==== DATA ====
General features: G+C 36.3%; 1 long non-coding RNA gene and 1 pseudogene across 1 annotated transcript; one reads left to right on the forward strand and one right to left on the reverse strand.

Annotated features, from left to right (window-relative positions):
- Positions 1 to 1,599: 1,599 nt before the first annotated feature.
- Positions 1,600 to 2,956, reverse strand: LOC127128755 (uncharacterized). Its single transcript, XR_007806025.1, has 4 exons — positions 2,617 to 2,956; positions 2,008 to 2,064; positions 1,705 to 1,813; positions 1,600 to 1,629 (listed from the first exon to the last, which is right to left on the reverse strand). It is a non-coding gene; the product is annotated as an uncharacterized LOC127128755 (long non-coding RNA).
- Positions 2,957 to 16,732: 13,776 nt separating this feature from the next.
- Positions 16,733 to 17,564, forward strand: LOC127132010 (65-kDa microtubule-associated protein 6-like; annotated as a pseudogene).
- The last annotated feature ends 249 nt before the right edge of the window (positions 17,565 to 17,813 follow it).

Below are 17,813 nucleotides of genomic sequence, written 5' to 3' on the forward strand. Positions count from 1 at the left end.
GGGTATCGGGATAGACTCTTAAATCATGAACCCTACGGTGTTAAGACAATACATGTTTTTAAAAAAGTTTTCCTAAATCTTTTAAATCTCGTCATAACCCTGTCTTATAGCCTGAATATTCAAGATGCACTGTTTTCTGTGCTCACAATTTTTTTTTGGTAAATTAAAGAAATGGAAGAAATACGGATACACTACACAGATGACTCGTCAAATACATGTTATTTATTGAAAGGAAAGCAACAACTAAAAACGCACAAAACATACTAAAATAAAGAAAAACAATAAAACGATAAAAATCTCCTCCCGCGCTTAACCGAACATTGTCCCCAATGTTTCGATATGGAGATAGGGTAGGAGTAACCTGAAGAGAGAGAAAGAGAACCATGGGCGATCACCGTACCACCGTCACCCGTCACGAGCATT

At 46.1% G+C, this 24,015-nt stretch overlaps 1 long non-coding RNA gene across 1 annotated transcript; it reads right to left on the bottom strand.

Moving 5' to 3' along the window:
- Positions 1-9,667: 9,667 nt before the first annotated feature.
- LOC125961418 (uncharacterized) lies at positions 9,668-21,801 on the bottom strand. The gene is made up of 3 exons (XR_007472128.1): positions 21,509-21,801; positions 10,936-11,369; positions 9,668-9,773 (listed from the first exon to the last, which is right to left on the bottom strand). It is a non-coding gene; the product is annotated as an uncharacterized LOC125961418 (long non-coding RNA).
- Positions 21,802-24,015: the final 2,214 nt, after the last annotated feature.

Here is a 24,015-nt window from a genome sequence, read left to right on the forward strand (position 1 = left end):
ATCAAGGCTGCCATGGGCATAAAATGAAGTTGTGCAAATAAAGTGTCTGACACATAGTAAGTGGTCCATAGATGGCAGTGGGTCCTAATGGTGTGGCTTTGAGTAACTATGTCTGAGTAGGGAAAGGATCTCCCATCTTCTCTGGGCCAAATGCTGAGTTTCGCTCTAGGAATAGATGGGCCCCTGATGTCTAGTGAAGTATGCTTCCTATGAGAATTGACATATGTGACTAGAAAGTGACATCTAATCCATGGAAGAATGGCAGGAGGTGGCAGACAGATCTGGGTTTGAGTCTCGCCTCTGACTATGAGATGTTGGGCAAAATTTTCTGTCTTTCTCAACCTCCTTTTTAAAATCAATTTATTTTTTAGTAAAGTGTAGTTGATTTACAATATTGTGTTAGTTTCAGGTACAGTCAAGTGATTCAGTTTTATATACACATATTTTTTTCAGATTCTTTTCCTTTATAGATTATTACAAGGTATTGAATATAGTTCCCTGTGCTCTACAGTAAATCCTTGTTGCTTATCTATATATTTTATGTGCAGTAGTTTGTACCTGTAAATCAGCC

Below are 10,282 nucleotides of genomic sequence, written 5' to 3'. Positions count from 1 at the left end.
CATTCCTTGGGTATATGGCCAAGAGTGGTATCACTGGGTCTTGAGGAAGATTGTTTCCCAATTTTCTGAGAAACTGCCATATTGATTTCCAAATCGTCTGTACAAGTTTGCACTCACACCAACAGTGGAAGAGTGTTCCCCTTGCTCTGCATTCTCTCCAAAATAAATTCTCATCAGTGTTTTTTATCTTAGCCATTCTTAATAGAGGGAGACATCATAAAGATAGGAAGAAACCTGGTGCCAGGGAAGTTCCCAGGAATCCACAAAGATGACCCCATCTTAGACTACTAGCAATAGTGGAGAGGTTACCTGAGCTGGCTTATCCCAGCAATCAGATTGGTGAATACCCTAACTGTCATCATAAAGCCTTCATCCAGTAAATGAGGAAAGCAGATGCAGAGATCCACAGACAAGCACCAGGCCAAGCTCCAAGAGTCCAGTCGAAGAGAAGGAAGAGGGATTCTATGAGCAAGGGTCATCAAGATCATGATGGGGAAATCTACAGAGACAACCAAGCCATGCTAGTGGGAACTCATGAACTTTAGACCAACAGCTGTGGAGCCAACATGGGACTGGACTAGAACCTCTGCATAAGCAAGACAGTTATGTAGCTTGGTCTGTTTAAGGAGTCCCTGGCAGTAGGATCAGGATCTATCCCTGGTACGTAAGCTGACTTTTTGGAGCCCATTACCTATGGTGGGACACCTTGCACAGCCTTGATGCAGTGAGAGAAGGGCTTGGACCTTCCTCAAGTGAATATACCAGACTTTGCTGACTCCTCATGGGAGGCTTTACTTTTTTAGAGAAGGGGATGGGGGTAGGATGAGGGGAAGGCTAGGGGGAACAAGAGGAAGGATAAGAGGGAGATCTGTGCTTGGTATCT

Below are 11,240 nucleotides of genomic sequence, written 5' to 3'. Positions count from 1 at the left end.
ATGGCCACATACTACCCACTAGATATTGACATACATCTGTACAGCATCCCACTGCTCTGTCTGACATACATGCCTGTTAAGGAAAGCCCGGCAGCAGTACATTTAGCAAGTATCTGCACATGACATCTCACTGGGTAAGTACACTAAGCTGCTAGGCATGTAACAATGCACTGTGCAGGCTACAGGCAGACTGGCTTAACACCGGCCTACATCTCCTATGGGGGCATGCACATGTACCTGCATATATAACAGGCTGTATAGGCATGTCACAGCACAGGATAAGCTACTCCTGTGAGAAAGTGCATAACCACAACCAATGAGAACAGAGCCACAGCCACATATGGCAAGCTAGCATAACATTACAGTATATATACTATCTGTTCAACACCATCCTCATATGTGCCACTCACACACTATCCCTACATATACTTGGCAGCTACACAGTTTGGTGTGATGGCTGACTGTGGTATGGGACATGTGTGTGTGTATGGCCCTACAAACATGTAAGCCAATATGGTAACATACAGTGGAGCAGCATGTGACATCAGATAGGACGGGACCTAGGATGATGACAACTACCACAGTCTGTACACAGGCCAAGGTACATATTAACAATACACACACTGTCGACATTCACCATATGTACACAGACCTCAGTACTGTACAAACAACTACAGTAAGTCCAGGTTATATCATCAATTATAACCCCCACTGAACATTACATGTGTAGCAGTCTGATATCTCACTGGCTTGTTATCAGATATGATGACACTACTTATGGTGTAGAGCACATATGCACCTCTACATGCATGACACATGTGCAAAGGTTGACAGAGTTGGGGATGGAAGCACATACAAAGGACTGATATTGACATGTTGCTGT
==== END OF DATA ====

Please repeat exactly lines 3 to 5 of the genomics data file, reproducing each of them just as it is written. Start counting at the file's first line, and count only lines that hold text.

- Positions 1 to 1,599: 1,599 nt before the first annotated feature.
- Positions 1,600 to 2,956, reverse strand: LOC127128755 (uncharacterized). Its single transcript, XR_007806025.1, has 4 exons — positions 2,617 to 2,956; positions 2,008 to 2,064; positions 1,705 to 1,813; positions 1,600 to 1,629 (listed from the first exon to the last, which is right to left on the reverse strand). It is a non-coding gene; the product is annotated as an uncharacterized LOC127128755 (long non-coding RNA).
- Positions 2,957 to 16,732: 13,776 nt separating this feature from the next.